Tag Archives: direct shipping

Winebits 222: Robert Parker, direct shipping, regional wine

? The maestro speaks: The Winestream Media has been abuzz with Robert Parker stories, as he makes the rounds of the various big-time wine events this spring. The most important person in the wine business has hinted at retirement, has pronounced the 2009 Bordeaux vintage the greatest ever (the third or fourth time he has singled out a vintage this century), and discussed the various scandals and upsets that have recently plagued his empire. There are an almost infinite number of links and stories, and someone could probably do quite well publishing a blog devoted to nothing other than Parker news, in the same way tech blogs focus on Apple and Microsoft). The best summaries I've found are at Wine Industry Insight (scroll down to the Parker section) and at The Blend Blog.

? Burying the direct shipping bill: HR 1161, the successor to HR 5034, is officially dead. How do we know this? The distributors who were paying to push the bill through Congress have said so. Reports Shanken News Daily: " '[It] is officially off the table,' says Republic National Distributing Co. president Tom Cole, who attended the joint meeting and adds that suppliers and distributors are now working together more closely than any time in the past few decades to resolve their differences.' " Background is here; the bill, in its various incarnations, was an attempt by distributors to keep Congress from interfering in their constituionally-protected monopoly to sell wine through the three-tier system. Some in Congress wanted to give retailers the ability to buy direct from producers, or to allow consumers to buy direct from out-of-state retailers. Both are mostly prohibited by three-tier. I have no idea what the rapprochement between the producers and distributors means or what brought it about. Though that statement does sound ominous, doesn't it?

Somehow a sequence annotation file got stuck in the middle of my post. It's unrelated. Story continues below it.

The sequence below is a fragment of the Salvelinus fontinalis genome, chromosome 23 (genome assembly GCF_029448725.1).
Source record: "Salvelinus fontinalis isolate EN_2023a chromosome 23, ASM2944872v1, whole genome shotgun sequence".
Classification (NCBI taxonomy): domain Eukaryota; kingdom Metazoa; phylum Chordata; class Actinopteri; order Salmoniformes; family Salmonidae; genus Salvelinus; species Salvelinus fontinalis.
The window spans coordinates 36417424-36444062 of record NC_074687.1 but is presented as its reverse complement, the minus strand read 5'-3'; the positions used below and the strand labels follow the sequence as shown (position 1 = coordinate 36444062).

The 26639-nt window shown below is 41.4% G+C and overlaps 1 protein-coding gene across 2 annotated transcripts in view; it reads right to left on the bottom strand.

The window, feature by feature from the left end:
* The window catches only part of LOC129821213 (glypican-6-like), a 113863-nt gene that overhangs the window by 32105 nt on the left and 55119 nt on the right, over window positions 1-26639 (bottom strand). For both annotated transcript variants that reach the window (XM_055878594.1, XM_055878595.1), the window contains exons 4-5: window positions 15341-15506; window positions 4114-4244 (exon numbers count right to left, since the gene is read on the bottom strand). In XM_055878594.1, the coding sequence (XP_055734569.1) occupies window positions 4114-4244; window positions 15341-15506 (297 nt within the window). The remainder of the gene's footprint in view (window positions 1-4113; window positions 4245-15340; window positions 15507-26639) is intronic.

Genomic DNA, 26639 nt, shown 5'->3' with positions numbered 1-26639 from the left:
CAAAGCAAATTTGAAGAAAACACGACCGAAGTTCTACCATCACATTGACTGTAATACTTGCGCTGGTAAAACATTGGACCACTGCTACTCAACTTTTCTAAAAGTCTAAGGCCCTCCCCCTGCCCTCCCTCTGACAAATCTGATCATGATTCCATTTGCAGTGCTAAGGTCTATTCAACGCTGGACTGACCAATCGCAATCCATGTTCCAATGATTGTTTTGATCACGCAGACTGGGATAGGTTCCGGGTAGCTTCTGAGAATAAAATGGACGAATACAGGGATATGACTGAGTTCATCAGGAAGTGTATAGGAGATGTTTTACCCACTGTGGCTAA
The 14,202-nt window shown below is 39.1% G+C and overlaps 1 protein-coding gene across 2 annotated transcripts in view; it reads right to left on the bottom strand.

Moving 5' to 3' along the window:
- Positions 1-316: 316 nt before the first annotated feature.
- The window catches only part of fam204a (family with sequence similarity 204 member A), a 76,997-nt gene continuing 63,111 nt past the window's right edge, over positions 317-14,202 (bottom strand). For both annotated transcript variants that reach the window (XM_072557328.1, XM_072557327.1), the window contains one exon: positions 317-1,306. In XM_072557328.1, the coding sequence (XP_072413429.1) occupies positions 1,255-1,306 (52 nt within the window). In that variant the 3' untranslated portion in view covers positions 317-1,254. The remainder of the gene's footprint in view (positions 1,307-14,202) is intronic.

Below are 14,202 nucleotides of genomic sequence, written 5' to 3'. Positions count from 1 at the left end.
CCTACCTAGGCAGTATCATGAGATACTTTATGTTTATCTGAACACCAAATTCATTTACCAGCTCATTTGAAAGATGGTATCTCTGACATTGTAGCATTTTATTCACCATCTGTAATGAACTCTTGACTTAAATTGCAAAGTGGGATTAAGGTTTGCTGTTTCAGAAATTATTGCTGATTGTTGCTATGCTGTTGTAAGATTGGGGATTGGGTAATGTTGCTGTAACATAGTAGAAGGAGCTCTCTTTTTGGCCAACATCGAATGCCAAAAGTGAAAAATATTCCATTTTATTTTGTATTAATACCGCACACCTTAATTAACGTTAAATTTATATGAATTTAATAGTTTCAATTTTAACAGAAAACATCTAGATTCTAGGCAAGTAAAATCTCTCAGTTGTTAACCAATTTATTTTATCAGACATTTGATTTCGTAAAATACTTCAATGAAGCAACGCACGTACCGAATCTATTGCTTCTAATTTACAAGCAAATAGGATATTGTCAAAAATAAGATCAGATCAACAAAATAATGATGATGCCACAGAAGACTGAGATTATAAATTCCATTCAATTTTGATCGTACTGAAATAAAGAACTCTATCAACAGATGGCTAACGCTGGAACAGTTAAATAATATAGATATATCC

? Berger on local wine: None other than Dan Berger, one of the top wine writers in the world, has lent his imprimatur to regional wine. "Fifty years ago, if you tasted a wine from Missouri, Michigan, Minnesota, or New York, chances are you'd be lucky if it was even drinkable. … A lot has changed since then." Among Berger's top states: Texas, Virginia, Missouri and Colorado, where we have held one of our annual DrinkLocalWine conferences or will hold one — Colorado, April 28.

The Supreme Court and retail direct shipping

The U.S. Supreme Court this week declined to hear an appeal of a Texas case, Wine Country Gift Baskets.com v. Steen. In doing so, it decided that the direct shipping law as it stands, which makes it all but impossible for a retailer to sell wine to someone in another state, is perfectly fine.

Tom Johnson at Louisville Juice sums up the development nicely:

The Fifth Circuit Court of Appeals had previously ruled that the 21st Amendment gave states the power to require retailers to operate from within a state; the Gift Basket folk argued that retailers should be treated similarly under a state ?s laws regardless of where they are located.

The Supremes declined to intervene, so the case law on this tiny gray area is now clear. The world will continue to operate as it has been operating since the repeal of Prohibition.

Unless something truly untoward happens, this non-decision will almost certainly end any hopes that someone will do for wine what Amazon.com did for books and music. In fact, the legal tangle is so dense and so complicated that Amazon gave up trying to become a national, direct-to-consumer wine retailer about 18 months ago.